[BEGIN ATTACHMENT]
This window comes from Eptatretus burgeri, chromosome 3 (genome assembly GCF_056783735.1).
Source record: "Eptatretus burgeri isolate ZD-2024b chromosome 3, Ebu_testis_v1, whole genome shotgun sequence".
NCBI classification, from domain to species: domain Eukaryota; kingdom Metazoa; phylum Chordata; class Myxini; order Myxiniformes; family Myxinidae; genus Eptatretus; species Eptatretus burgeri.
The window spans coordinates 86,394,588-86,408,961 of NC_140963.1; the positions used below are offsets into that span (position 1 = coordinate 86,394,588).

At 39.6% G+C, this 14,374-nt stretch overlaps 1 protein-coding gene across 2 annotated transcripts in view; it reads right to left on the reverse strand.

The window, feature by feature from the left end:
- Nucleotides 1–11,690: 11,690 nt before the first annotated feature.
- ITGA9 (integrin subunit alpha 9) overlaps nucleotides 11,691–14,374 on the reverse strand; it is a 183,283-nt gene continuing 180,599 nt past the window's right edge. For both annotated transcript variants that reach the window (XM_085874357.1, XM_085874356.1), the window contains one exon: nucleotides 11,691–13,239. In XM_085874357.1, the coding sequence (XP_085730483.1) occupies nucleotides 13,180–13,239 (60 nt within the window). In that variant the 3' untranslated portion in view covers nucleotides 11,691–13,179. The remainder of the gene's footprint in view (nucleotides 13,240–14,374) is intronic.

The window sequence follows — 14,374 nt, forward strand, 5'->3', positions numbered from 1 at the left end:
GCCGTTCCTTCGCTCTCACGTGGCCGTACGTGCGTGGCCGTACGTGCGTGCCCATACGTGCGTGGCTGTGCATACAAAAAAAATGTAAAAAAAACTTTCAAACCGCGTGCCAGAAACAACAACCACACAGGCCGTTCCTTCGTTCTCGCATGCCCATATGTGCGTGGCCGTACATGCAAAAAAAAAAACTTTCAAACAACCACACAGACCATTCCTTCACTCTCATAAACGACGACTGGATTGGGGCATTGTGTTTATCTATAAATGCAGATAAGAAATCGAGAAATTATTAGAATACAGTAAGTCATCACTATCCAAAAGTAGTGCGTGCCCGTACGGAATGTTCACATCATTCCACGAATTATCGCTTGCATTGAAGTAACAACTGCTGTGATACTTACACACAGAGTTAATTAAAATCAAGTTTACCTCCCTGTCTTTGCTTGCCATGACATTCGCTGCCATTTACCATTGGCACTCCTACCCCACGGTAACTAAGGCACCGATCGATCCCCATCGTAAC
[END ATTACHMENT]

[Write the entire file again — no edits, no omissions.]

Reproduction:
This window comes from Eptatretus burgeri, chromosome 3 (genome assembly GCF_056783735.1).
Source record: "Eptatretus burgeri isolate ZD-2024b chromosome 3, Ebu_testis_v1, whole genome shotgun sequence".
NCBI classification, from domain to species: domain Eukaryota; kingdom Metazoa; phylum Chordata; class Myxini; order Myxiniformes; family Myxinidae; genus Eptatretus; species Eptatretus burgeri.
The window spans coordinates 86,394,588-86,408,961 of NC_140963.1; the positions used below are offsets into that span (position 1 = coordinate 86,394,588).

At 39.6% G+C, this 14,374-nt stretch overlaps 1 protein-coding gene across 2 annotated transcripts in view; it reads right to left on the reverse strand.

The window, feature by feature from the left end:
- Nucleotides 1–11,690: 11,690 nt before the first annotated feature.
- ITGA9 (integrin subunit alpha 9) overlaps nucleotides 11,691–14,374 on the reverse strand; it is a 183,283-nt gene continuing 180,599 nt past the window's right edge. For both annotated transcript variants that reach the window (XM_085874357.1, XM_085874356.1), the window contains one exon: nucleotides 11,691–13,239. In XM_085874357.1, the coding sequence (XP_085730483.1) occupies nucleotides 13,180–13,239 (60 nt within the window). In that variant the 3' untranslated portion in view covers nucleotides 11,691–13,179. The remainder of the gene's footprint in view (nucleotides 13,240–14,374) is intronic.

The window sequence follows — 14,374 nt, forward strand, 5'->3', positions numbered from 1 at the left end:
GCCGTTCCTTCGCTCTCACGTGGCCGTACGTGCGTGGCCGTACGTGCGTGCCCATACGTGCGTGGCTGTGCATACAAAAAAAATGTAAAAAAAACTTTCAAACCGCGTGCCAGAAACAACAACCACACAGGCCGTTCCTTCGTTCTCGCATGCCCATATGTGCGTGGCCGTACATGCAAAAAAAAAAACTTTCAAACAACCACACAGACCATTCCTTCACTCTCATAAACGACGACTGGATTGGGGCATTGTGTTTATCTATAAATGCAGATAAGAAATCGAGAAATTATTAGAATACAGTAAGTCATCACTATCCAAAAGTAGTGCGTGCCCGTACGGAATGTTCACATCATTCCACGAATTATCGCTTGCATTGAAGTAACAACTGCTGTGATACTTACACACAGAGTTAATTAAAATCAAGTTTACCTCCCTGTCTTTGCTTGCCATGACATTCGCTGCCATTTACCATTGGCACTCCTACCCCACGGTAACTAAGGCACCGATCGATCCCCATCGTAAC